A Benchmark Appointment
Judge Sharion Aycock '80, Mississippi's first female federal district court judge
Sharion Aycock is warm and gracious, with a ready, 100-watt smile that puts people at ease. When friends and neighbors in her home community of Fulton, Mississippi, try to address her as “Your Honor,” she insists, “No, I’m just Sharion.” But as attorneys who’ve argued before her will confirm, when Judge Sharion Aycock slides her glasses to the tip of her nose and peers at you over the rims, you’d best have your facts in order.
As a U.S. District Court Judge for the Northern District of Mississippi, Aycock adjudicates felony cases, as well as significant civil cases, all argued by some of the best attorneys in the country. Cases brought before Judge Aycock have included the largest drug trafficking case in the history of northern Mississippi, which included 26 defendants and quantities of cocaine so large that the smell of the evidence made the jurors ill, a healthcare fraud case that required 56 attorneys and paralegals and shaped future law, and numerous other complex cases. The stakes in Judge Aycock’s courtroom are always high and the pressure is intense; she’s even had an attorney suffer a heart attack during the proceedings.
“My job is like starting a new novel every Monday and finishing it by Friday afternoon,” Aycock says. “The attorneys who argue in federal court are very good. I’m privileged to hear the best from both sides. To see those legal theories presented so well is not only interesting to me, it’s also fun.”
Aycock’s journey to the federal bench began when she took the LSAT at the suggestion of one of her professors at Mississippi State University, where she earned a bachelor’s degree in economics. Once she enrolled in MC Law, Aycock discovered a new passion. Not only did she realize she loved the law, she graduated second in her class. Aycock practiced with a firm and in private practice in Fulton, Mississippi, and also served as the Itawamba County prosecuting attorney.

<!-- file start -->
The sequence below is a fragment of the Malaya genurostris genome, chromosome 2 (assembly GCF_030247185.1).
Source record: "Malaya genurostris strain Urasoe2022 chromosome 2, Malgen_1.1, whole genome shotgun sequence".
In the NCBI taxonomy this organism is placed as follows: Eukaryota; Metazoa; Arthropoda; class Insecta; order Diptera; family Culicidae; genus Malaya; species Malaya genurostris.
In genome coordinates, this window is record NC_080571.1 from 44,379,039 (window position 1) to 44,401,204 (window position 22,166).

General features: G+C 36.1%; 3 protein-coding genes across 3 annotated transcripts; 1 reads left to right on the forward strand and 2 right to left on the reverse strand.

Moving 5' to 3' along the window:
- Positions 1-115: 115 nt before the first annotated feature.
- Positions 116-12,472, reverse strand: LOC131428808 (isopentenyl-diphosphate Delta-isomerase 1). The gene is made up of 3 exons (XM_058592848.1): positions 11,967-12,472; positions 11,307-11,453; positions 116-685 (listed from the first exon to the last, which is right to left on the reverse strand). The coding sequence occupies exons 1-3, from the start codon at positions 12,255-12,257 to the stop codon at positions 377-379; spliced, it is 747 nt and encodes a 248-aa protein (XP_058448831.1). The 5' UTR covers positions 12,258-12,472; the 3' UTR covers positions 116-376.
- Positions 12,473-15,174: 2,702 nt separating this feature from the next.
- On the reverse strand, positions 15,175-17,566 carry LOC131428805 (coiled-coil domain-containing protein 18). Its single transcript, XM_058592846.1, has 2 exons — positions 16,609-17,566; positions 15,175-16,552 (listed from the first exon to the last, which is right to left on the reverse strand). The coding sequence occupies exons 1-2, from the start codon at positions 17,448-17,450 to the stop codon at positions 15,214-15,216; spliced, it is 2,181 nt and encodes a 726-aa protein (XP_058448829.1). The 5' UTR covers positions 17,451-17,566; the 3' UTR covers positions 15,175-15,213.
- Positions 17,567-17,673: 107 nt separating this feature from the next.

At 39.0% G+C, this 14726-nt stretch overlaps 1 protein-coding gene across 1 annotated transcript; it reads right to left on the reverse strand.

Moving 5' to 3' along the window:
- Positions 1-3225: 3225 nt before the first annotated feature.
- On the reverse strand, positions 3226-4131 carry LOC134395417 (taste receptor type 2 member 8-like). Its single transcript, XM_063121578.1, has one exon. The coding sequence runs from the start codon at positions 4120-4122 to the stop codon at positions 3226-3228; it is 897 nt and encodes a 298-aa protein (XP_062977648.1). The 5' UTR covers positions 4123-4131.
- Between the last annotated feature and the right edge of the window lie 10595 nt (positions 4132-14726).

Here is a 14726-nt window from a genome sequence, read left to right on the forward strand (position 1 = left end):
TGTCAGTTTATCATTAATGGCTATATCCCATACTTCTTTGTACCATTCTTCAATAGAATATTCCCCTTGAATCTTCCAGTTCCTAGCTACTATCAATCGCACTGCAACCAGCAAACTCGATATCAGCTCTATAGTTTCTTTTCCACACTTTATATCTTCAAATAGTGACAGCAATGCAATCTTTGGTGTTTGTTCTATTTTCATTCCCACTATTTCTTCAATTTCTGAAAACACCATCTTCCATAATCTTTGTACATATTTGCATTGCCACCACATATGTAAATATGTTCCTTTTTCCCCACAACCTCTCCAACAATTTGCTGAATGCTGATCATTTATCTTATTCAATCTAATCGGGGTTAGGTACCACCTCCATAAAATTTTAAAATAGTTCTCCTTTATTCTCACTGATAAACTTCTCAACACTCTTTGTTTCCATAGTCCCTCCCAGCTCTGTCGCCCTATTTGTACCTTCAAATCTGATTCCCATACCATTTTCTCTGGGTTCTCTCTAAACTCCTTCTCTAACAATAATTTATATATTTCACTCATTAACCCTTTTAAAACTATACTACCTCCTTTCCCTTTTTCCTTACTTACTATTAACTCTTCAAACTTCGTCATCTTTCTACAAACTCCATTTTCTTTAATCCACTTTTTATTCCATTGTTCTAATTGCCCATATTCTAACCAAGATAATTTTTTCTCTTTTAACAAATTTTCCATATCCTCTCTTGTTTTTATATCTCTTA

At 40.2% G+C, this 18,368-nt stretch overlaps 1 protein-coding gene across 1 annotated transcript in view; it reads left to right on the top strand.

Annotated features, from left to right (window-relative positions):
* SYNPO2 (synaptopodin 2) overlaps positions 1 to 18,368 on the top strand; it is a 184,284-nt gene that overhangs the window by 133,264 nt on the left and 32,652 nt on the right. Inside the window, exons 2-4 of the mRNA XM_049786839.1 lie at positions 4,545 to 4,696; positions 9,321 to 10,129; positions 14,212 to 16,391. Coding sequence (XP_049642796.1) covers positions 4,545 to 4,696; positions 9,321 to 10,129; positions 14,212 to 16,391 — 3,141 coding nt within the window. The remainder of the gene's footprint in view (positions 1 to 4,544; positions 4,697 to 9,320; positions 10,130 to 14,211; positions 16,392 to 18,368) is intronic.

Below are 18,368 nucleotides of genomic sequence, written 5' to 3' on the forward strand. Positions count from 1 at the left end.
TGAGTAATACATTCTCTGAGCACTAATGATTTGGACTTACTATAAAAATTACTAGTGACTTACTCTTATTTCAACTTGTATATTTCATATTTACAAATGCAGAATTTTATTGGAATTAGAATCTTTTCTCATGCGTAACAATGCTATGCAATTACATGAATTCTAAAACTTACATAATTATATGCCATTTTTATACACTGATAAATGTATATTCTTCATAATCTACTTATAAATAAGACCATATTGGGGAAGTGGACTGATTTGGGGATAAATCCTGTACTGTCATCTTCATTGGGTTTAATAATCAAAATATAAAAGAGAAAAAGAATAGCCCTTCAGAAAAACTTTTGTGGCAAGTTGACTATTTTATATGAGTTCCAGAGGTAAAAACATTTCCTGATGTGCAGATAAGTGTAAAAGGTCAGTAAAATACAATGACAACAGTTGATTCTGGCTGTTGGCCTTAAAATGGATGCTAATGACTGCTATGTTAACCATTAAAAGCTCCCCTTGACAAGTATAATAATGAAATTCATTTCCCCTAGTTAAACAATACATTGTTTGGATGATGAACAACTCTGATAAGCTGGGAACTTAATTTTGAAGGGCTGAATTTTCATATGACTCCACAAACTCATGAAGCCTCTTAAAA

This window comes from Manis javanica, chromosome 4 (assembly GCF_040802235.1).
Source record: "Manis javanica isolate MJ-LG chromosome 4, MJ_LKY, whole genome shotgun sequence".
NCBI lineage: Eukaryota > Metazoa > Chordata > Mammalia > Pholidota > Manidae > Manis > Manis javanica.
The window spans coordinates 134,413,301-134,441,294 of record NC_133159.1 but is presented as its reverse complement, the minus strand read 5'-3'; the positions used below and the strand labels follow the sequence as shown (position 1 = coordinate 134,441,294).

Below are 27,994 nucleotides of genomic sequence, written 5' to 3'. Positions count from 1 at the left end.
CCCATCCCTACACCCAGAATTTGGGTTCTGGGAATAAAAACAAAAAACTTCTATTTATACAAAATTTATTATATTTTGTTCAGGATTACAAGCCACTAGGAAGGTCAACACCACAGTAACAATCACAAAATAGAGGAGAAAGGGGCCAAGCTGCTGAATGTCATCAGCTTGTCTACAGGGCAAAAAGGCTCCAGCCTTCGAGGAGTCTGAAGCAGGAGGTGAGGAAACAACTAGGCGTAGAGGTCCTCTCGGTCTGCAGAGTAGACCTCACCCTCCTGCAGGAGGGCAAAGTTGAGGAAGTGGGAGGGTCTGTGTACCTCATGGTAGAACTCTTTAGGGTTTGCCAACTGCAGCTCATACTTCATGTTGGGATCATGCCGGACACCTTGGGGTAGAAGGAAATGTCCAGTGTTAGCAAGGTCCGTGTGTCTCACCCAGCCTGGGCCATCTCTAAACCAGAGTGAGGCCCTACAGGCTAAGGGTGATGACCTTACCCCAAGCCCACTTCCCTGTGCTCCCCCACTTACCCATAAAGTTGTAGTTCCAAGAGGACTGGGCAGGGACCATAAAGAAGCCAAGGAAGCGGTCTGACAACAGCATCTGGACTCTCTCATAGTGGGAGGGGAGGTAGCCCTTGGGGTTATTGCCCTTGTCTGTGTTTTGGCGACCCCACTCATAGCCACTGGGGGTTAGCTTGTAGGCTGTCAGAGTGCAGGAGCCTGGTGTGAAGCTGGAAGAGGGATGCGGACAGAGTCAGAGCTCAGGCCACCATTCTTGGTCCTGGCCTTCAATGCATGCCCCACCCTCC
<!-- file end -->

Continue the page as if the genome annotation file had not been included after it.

In 2003, Aycock ran for Circuit Court Judge for the First Circuit Court District, which included seven counties in northern Mississippi. She was the first woman to run for circuit court judge in the history of the district.
“When I was campaigning, women would come up to me and say, ‘I’m so proud of you,’” Aycock recalls. “I was surprised how much women felt they needed to see a female on the bench. I received cards, letters, and calls of encouragement from people I didn’t even know.”
Aycock won the election, and quickly earned a reputation as a tough but fair judge. She had been sitting on the state court bench for five years when U.S. District Court Judge Glen Davidson took senior status, a form of semi-retirement that essentially vacated his seat. When the search for his replacement began in 2006, Aycock heard from a colleague that she was being considered for the lifetime appointment to the federal bench.